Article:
The method of least squares aims to distinguish a line that will pass through the set of points on the graph. The position and slope of the line will be determined by finding a line where the cumulative total of the squared distances between the points and the line, is the least possible. In other words, the line must pass as closely to all the points as possible so that the squared distances are minimized. To avoid the necessity for detailed calculations, enterprises will probably prefer to use a spreadsheet program that performs the necessary calculations.
The element representing fixed costs will be the level at which the line intersects the Y axis. The amount of variable costs per unit of output will be shown by the slope of the line on the graph, or calculated at a particular level of output by deducting the fixed costs from the total costs.
Alternatively, instead of devoting time and expense to performing detailed calculations, it would be possible to plot the points on a graph and estimate the line that would link them; this being known as the scattergraph method. As this method relies on estimation rather than precise calculations, it is less accurate than using the method of least squares. With the availability of software that will calculate the position with more accuracy, there is no need for enterprises to settle for a less reliable estimate, if they attach importance to identifying the fixed and variable cost elements with more accuracy.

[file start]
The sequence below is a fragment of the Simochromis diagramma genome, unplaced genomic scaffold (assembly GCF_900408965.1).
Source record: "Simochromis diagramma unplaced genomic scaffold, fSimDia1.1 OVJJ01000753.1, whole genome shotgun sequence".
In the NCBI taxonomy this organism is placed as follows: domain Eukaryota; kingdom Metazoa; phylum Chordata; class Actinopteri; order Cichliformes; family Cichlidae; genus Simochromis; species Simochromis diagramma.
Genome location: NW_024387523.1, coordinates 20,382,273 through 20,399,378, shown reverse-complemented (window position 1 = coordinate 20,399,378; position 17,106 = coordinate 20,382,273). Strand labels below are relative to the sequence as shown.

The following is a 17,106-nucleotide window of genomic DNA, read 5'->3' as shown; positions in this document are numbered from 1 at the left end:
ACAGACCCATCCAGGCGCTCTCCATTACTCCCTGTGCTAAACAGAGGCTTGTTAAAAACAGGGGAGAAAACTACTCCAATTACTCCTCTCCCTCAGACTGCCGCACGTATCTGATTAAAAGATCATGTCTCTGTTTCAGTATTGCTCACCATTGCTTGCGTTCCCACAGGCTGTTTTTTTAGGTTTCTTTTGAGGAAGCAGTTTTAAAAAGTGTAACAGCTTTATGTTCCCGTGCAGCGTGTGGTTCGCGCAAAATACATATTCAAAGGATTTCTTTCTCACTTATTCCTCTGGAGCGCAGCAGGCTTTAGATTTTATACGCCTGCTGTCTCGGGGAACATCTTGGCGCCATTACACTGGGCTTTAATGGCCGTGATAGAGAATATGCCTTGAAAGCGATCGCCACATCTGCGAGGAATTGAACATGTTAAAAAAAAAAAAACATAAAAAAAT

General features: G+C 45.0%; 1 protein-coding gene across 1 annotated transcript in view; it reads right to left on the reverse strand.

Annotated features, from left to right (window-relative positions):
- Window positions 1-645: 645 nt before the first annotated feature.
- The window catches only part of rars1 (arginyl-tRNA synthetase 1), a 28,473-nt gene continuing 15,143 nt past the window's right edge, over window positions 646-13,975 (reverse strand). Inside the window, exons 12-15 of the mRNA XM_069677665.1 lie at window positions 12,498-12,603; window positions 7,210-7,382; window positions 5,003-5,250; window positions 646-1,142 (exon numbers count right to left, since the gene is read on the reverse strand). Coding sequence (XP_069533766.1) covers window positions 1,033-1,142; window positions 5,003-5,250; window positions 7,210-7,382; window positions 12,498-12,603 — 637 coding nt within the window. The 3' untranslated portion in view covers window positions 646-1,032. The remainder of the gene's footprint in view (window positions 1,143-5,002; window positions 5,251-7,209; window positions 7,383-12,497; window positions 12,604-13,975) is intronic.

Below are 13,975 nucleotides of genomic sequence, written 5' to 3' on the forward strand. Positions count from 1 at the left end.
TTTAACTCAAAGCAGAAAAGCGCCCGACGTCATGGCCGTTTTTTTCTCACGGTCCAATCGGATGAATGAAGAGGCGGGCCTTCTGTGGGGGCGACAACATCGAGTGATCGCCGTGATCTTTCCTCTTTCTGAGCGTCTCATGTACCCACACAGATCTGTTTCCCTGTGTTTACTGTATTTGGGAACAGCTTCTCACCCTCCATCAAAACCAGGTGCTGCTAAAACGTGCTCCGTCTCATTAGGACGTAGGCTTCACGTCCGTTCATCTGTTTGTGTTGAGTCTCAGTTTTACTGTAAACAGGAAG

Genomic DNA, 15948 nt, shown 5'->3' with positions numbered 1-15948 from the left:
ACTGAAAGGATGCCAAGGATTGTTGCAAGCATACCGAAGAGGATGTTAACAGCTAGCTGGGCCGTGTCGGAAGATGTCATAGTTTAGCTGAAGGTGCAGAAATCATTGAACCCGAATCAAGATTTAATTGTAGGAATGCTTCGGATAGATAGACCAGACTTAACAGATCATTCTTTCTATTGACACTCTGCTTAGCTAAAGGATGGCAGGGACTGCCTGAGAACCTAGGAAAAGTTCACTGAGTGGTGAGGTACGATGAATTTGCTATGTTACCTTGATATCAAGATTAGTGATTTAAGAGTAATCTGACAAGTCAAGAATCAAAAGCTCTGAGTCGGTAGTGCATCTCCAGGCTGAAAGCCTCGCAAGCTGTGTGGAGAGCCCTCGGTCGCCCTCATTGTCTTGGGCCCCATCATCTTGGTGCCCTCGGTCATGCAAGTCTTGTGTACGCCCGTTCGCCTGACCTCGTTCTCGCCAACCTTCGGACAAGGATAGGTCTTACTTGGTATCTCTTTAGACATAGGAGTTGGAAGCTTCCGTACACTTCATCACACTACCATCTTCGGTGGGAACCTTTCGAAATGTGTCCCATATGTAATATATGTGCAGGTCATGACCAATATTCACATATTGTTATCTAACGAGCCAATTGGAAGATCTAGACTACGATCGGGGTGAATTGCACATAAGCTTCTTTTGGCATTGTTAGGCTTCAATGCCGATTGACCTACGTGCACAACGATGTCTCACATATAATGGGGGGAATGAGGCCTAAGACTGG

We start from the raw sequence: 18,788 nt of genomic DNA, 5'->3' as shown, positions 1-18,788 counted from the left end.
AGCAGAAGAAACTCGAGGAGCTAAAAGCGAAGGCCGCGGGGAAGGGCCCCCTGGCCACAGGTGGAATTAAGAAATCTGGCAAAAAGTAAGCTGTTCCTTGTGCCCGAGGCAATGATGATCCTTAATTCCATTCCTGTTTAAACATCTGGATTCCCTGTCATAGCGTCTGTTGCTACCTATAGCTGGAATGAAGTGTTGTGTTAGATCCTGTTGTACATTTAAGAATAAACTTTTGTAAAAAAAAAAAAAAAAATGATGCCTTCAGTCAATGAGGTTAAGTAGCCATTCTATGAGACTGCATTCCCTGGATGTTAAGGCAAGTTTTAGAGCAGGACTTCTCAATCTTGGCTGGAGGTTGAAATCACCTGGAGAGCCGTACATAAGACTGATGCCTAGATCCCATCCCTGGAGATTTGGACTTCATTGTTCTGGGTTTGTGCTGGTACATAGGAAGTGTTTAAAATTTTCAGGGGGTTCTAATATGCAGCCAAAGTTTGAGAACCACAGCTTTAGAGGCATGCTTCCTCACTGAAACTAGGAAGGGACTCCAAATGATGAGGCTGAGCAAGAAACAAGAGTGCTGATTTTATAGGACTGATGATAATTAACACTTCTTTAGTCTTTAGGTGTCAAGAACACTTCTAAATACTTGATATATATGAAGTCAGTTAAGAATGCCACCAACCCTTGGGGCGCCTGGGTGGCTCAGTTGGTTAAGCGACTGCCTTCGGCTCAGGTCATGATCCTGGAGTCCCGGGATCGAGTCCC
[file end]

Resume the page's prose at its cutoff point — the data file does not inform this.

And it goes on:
Importance of Analyzing Mixed Costs
Once the semi-variable costs have been analyzed into fixed and variable elements, these elements can be incorporated into the costing system used by the enterprise, which may be a method such as marginal costing, full absorption costing or activity based costing. The use of some estimation techniques to determine mixed costs may involve extra work and expense, but this is worthwhile, because the estimation techniques allow management to keep control of the costs of the enterprise. They can thereby ensure that suitable cost information is available to enable them to take the optimal management decisions.
“Mixed or semivariable cost” on Accounting for Management, https://www.accountingformanagement.com/mixed_costs.htm
Chapter 18: “Cost-Volume-Profit and Business Scalability”, https://www.principlesofaccounting.com/chapter%2018.htm